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5 Ways to Create Greater Learner Retention

Wednesday, June 12, 2019
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Retention is defined as “the continued possession, use, or control of something”; “the fact of keeping something in one’s memory”; and “the action of absorbing and continuing to hold a substance.” But given the pace of change in business and competing demands for learners’ attention, how do facilitators help their participants retain what is shared in a training course?

It’s about conscious creation, whether facilitating an e-learning or in-person course.

Create a WIIFM hook.

Setting the stage for a “what’s in it for me?” mentality in participants can be started well before a training course begins. A strong communication plan can improve participants’ understanding of what they have to gain from the course and help them make the connection about why they should care about the event. As David Smith writes in his ATD blog post, “To Engage the Modern Learner, Start With Why," consider the questions, “Why will this training course change what you do in your job role? Why should you want to attend and pay attention? Why is the pre-work necessary?”

Create a series of touchpoints.

In their TD article “R.A.C.E. to the Training Finish Line,” Krista Singleton and Melissa Winebarger suggest that L&D professionals start their connection with participants before the training course and continue reaching out after the event. Communicating information ahead of time can prevent a learner from feeling frustrated, such as “… walking into a learning event without knowing key concepts, program expectations, course length, level of difficulty, and what is required for completion.”

Similarly, after the course or—using the authors’ analogy of a race—the post-race phase, “Designers should incorporate spaced learning and repetition to plan activities afterward that continue to enable learners to apply newly gained skills to keep them sharp.”

Create applicable connections.

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When learning is based on hands-on development, such as computer software, ATD Education Facilitator Nikki O’Keeffe recommends including application projects for completion after the event. If, for example, the training event covered the Articulate Storyline e-learning authoring tool, she may suggest participants choose a specific project—professional or personal—to work on to retain their skills. O’Keeffe then follows up with participants to see how the projects are progressing.

Create a support network.

Course attendees won’t necessarily have a support network to help them work through any challenges they have with the content after the training course. O’Keeffe says facilitators can become that network, either connecting course attendees to others through discussion boards or LinkedIn groups or helping learners troubleshoot a snag when they encounter it.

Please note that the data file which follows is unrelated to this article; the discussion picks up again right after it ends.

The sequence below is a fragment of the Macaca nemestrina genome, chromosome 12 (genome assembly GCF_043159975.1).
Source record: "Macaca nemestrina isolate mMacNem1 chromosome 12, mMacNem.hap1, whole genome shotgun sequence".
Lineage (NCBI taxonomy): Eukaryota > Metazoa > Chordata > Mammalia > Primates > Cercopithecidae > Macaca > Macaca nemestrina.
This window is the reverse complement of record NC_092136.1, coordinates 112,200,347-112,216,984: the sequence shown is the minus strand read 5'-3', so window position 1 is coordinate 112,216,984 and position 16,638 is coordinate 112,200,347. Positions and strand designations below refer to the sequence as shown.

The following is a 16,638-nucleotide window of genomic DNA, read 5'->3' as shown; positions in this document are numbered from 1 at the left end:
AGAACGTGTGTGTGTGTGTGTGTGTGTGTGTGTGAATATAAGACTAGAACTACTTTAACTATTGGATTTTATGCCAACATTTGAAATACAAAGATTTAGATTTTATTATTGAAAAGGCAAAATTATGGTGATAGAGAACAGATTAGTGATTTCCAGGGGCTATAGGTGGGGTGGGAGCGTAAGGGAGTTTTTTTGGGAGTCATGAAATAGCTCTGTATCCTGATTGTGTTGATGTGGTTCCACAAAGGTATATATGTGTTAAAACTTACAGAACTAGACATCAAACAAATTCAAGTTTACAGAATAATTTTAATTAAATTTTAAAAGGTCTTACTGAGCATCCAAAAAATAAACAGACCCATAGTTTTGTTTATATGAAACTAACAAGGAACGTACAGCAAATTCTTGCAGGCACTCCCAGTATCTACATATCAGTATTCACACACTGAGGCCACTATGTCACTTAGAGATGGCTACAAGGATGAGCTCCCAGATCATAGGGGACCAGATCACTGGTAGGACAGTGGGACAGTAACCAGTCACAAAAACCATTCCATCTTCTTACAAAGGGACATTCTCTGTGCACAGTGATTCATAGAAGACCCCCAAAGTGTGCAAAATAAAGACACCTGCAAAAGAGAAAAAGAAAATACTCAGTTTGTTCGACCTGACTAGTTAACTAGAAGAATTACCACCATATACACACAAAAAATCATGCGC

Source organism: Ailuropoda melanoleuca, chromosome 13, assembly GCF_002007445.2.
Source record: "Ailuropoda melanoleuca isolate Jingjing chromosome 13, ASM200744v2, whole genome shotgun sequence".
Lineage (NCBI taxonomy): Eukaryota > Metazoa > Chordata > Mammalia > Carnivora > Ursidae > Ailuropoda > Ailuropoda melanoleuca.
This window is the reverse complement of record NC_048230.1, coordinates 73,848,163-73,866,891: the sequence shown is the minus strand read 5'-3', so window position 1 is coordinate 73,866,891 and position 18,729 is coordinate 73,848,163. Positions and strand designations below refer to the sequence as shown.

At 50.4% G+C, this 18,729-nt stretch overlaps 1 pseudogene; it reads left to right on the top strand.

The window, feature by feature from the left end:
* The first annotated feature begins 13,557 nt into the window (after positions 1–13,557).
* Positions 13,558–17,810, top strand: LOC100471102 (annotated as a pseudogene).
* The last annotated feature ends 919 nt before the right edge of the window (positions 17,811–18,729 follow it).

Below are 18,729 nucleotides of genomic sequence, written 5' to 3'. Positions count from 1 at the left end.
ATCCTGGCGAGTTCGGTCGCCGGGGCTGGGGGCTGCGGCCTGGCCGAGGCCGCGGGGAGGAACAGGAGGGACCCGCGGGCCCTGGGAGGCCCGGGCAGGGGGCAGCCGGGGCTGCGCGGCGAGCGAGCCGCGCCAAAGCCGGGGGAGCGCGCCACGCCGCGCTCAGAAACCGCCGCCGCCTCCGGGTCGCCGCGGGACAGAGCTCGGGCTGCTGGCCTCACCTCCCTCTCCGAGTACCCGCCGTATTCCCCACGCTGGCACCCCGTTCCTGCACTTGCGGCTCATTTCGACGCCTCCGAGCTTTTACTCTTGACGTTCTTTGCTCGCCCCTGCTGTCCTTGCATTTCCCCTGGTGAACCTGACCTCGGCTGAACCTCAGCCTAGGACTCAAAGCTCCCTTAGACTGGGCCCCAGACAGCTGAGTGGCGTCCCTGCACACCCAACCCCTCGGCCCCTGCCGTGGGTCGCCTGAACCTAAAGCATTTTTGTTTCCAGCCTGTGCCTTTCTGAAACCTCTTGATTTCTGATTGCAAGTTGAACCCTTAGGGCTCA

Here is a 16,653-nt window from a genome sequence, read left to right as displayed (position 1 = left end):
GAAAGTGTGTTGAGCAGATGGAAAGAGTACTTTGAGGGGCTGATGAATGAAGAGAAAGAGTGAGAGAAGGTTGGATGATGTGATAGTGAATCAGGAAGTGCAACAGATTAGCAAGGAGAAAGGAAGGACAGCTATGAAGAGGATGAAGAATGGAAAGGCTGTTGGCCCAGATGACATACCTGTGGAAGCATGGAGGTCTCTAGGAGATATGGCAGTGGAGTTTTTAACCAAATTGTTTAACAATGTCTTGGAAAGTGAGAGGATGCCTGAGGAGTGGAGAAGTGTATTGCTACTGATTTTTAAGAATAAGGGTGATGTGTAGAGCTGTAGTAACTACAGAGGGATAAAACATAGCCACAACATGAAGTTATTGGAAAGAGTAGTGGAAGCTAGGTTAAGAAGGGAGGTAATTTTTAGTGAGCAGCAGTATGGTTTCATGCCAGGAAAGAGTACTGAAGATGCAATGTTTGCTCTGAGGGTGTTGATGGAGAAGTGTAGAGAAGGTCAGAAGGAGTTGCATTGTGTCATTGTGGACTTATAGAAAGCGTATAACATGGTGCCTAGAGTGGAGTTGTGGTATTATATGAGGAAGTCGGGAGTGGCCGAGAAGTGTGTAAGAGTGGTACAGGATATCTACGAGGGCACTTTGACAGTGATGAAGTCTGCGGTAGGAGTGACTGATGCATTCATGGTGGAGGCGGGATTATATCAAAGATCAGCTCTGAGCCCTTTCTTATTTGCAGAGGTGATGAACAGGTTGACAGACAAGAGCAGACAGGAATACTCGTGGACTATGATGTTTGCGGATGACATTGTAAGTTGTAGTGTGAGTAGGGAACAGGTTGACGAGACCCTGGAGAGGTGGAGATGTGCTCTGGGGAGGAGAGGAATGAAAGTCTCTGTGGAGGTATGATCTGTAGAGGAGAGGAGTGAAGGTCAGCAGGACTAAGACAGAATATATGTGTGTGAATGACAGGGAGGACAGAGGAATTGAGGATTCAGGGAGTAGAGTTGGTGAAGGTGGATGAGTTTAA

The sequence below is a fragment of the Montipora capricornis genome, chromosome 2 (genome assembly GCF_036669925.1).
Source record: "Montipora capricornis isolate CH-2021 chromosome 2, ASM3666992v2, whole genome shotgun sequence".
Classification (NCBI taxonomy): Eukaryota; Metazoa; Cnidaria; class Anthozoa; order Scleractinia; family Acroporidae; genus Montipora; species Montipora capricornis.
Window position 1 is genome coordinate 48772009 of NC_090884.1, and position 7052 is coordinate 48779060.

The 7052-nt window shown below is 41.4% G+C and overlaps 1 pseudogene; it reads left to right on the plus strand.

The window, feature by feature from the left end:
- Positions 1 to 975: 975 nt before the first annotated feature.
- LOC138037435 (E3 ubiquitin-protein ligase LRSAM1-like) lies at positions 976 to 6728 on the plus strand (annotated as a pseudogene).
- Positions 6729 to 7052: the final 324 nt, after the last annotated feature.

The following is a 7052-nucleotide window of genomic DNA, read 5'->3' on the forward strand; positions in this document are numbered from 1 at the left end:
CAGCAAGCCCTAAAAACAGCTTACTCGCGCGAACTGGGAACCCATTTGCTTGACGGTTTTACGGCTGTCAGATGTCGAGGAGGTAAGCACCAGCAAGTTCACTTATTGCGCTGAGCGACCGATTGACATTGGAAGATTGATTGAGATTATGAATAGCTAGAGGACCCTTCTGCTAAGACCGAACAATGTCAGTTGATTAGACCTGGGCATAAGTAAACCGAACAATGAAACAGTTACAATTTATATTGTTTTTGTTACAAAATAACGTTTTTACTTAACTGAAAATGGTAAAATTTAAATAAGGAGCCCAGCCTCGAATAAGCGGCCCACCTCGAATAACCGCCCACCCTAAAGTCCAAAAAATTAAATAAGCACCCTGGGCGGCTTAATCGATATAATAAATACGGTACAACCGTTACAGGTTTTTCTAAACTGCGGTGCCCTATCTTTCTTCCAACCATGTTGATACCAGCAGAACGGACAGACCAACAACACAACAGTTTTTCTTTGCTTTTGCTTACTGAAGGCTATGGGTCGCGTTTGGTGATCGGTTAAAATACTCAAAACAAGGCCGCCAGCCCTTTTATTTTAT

Another tool O’Keeffe uses is start, keep, stop. She asks attendees what they’re going to start to do, keep doing, and stop doing as a result of what they’ve learned during the class. Participants email O’Keeffe privately, and she follows up with them at a later point to remind them of what they have committed to do (or not do).

Create a culture of accountability.

All too often, employees may attend a training course—in-person or online—and feel they’ve “checked off the box.” This mindset might even come from leaders and managers. Compliance training is a good example: When talent development professionals get buy-in from managers and leaders about the importance of learning, it can help create a culture of accountability.

O’Keeffe explains that facilitators can partner with participants’ managers or mentors to make sure the content is being revisited after the training event. She might offer questions that managers can periodically ask their direct reports to refresh the learning and make sure the skills acquired are being used.

In addition to being held accountable by managers and higher-ups, individual employees can hold themselves responsible or work with a peer. For the former, in her TD at Work issue “The Missing Link in Learning: Transfer,” Emma Weber recommends that learners sign a learning agreement that creates a tangible reminder of what they have agreed to do with respect to the training and development.

In his ATD 2019 keynote address, Seth Godin noted that education is something that is done to us; but “learning is something we choose to do, and we do it happily.” Facilitators can work with participants not only to learn happily, but also to create learning retention.

About the Author

Patty Gaul is a senior writer/editor for the Association for Talent Development (ATD).

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